PARIS — Mitsubishi Electric Co. (Melco) of Tokyo will lead a team to complete Japan’s Quasi-Zenith Satellite System (QZSS) to enhance the precision of the U.S. GPS positioning, navigation and timing satellites over the Pacific Ocean region under a contract valued at $539.4 million, the Cabinet Office of the Japanese prime minister announced.

The contract calls for Melco to build one geostationary satellite and two spacecraft to be operated in highly elliptical orbit to complete the QZSS space architecture by 2017.

The contract is valued at nearly 50.3 billion Japanese yen, or $539.4 million at current exchange rates. A separate contract, valued at 117.3 billion yen, will be signed with a special-purpose company led by NEC Corp. to operate the system, which combined with the lone QZSS satellite already in orbit will comprise four satellites. The operational contract is for 15 years.

Japan’s first QZSS satellite was launched in September 2010. The program slowed after that as it became clear that Japan’s private sector was unwilling to manage QZSS as a business without substantial government guarantees. The same hesitation derailed Europe’s Galileo global navigation system before its financing was made the sole responsibility of European Union governments.

Japan’s Secretariat of Strategic Headquarters for Space Policy, part of the government’s Cabinet, estimates that GPS-only signals that are available with precision only 90 percent of the time in Japan will be available 99.8 percent of the time with the QZSS overlay. QZSS will carry six civil signals.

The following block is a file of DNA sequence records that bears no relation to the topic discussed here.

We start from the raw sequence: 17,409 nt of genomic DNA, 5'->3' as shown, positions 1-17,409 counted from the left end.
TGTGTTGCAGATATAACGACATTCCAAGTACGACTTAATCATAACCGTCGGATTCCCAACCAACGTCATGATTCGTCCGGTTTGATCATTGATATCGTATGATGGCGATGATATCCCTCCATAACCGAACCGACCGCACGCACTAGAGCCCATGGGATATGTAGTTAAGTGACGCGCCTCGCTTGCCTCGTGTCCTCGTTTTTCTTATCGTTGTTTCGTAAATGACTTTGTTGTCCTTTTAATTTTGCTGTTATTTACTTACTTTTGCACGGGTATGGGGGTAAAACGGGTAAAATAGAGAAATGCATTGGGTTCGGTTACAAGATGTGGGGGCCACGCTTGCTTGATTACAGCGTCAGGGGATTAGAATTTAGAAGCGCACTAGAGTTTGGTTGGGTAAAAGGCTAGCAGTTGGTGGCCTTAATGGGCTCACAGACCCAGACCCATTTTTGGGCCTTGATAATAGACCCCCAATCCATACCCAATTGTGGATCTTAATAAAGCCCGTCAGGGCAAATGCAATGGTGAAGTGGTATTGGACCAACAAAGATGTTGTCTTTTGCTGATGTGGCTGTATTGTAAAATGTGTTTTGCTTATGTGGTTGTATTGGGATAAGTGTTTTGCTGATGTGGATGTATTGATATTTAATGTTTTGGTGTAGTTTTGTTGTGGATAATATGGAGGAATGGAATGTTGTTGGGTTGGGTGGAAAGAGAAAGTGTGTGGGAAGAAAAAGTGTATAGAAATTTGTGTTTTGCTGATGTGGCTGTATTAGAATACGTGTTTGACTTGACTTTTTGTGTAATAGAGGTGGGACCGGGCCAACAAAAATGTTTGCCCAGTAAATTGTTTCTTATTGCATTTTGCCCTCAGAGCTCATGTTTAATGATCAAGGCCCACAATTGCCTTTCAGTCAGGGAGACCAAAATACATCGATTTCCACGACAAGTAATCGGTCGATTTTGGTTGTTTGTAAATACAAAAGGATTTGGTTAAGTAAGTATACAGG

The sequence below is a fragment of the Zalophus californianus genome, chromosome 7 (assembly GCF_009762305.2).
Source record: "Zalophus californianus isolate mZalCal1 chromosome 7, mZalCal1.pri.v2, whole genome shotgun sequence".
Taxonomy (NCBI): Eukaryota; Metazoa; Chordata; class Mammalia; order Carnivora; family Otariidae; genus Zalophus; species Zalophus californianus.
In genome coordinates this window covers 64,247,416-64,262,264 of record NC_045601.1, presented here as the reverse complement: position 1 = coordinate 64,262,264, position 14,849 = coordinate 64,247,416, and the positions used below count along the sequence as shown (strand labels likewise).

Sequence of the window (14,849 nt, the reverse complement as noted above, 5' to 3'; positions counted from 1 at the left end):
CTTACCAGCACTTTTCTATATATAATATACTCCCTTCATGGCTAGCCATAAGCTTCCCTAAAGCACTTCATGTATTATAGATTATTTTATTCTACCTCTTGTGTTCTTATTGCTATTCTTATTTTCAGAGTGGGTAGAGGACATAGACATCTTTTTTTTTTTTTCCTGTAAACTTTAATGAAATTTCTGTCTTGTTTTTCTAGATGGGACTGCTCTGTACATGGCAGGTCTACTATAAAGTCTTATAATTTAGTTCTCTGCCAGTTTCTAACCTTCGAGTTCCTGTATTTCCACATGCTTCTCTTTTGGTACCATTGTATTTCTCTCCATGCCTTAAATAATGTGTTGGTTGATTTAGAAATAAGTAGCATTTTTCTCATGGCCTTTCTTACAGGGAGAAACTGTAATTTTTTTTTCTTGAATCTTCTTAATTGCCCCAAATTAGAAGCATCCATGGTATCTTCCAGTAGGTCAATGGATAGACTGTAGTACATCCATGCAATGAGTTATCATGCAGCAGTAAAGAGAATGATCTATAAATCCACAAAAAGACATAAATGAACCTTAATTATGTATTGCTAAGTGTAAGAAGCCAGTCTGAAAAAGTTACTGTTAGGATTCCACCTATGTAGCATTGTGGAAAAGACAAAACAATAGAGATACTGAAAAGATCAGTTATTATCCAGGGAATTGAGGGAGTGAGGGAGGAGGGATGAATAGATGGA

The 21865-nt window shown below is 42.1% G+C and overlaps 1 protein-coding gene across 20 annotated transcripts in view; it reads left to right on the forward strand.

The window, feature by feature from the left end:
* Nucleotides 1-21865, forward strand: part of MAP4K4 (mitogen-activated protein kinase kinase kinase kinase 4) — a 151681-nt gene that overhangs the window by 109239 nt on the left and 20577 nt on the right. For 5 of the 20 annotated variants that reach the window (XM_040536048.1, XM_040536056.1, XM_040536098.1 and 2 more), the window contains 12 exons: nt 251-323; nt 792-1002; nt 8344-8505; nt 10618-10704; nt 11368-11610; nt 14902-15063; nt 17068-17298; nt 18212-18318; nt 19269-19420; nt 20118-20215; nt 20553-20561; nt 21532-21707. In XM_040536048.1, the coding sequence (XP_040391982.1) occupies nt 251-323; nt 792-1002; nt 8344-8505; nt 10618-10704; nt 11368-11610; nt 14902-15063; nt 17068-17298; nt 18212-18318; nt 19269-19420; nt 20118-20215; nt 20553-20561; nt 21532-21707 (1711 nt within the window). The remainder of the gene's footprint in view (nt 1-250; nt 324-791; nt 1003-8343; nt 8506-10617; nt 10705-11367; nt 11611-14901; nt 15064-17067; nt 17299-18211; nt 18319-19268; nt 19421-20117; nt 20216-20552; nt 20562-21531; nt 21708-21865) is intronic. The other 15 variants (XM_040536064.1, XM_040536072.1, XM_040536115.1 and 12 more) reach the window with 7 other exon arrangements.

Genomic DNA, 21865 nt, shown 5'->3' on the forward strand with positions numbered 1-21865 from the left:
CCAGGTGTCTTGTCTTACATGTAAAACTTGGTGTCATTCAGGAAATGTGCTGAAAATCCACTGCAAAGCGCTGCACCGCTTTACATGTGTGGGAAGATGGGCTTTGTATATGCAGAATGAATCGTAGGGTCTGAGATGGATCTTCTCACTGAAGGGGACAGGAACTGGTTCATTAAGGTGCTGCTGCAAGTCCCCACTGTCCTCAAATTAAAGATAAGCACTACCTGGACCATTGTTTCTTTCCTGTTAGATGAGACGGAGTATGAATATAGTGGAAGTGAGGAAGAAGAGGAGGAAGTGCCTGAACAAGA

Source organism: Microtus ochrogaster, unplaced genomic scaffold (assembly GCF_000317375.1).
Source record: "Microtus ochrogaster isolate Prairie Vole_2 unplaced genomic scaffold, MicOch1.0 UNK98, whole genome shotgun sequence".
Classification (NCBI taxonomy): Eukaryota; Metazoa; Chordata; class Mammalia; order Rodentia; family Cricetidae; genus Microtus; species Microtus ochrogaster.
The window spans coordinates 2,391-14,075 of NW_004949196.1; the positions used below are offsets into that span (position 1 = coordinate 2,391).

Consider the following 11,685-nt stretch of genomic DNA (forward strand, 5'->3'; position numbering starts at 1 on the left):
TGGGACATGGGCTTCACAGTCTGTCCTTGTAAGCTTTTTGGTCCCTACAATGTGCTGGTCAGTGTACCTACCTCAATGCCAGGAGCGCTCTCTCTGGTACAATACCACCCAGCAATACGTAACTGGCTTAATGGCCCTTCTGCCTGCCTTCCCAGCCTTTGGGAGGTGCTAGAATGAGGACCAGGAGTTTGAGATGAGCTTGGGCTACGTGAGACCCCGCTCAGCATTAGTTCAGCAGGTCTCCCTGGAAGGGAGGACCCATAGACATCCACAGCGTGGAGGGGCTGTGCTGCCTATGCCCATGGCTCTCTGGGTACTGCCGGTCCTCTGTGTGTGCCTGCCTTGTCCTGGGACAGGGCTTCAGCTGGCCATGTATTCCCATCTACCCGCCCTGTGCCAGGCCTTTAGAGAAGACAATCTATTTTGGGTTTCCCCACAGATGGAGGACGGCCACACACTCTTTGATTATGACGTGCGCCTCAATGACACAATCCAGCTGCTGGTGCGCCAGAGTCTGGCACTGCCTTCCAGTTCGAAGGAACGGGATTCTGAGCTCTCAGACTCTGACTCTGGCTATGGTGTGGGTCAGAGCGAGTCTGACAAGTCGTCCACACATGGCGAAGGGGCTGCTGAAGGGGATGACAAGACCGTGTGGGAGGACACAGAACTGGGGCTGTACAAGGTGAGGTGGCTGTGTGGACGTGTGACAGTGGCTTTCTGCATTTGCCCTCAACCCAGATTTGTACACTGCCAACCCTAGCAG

The secretariat has told international positioning, navigation and timing conferences in the past two years that the GPS-only L1S signal has a 10-meter horizontal accuracy in Japan that will improve to 2 meters with the addition of QZSS.

In addition to augmenting the medium-Earth-orbit GPS constellation of 24 operational satellites, QZSS will be able to send short disaster-warning messages to anyone with a mobile telephone.

India is planning a similar regional GPS overlay of its own. In North America, the GPS signals are verified by terminals placed on commercial telecommunications satellites in geostationary orbit. A similar system is operational in Europe, and Russia is planning one as well.

Russia’s Glonass and the U.S. GPS are the only two global satellite navigation systems in operation now, although China’s Beidou program has launched 14 spacecraft; that system is operational over Chinese territory and will provide global service when completed. Europe’s Galileo is scheduled to enter global operations in 2014.

In its March 29 announcement, the Cabinet Office said Melco and NEC won the contracts following a competitive bidding process that ranked each bidder. Details of the rankings will be published at a later date, the office said.

Peter B. de Selding was the Paris Bureau Chief for SpaceNews.